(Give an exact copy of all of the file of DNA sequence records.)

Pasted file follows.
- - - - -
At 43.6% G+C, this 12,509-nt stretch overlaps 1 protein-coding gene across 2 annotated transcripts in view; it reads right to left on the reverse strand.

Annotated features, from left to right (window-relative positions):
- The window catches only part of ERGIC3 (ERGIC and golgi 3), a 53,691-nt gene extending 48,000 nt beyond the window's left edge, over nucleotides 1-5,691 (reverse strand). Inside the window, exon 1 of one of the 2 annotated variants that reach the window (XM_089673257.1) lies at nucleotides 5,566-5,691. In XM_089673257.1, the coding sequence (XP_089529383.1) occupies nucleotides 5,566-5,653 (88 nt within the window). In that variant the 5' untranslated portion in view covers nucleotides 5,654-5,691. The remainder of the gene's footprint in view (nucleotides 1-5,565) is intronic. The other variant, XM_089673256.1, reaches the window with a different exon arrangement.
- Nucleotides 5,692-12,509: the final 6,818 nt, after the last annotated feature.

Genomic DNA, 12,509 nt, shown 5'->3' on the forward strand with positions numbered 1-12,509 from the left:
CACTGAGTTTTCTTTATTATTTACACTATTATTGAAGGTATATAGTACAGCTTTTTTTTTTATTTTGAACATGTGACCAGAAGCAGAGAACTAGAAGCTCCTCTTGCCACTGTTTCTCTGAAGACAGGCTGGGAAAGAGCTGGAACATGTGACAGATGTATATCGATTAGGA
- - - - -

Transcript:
At 43.6% G+C, this 12,509-nt stretch overlaps 1 protein-coding gene across 2 annotated transcripts in view; it reads right to left on the reverse strand.

Annotated features, from left to right (window-relative positions):
- The window catches only part of ERGIC3 (ERGIC and golgi 3), a 53,691-nt gene extending 48,000 nt beyond the window's left edge, over nucleotides 1-5,691 (reverse strand). Inside the window, exon 1 of one of the 2 annotated variants that reach the window (XM_089673257.1) lies at nucleotides 5,566-5,691. In XM_089673257.1, the coding sequence (XP_089529383.1) occupies nucleotides 5,566-5,653 (88 nt within the window). In that variant the 5' untranslated portion in view covers nucleotides 5,654-5,691. The remainder of the gene's footprint in view (nucleotides 1-5,565) is intronic. The other variant, XM_089673256.1, reaches the window with a different exon arrangement.
- Nucleotides 5,692-12,509: the final 6,818 nt, after the last annotated feature.

Genomic DNA, 12,509 nt, shown 5'->3' on the forward strand with positions numbered 1-12,509 from the left:
CACTGAGTTTTCTTTATTATTTACACTATTATTGAAGGTATATAGTACAGCTTTTTTTTTTATTTTGAACATGTGACCAGAAGCAGAGAACTAGAAGCTCCTCTTGCCACTGTTTCTCTGAAGACAGGCTGGGAAAGAGCTGGAACATGTGACAGATGTATATCGATTAGGA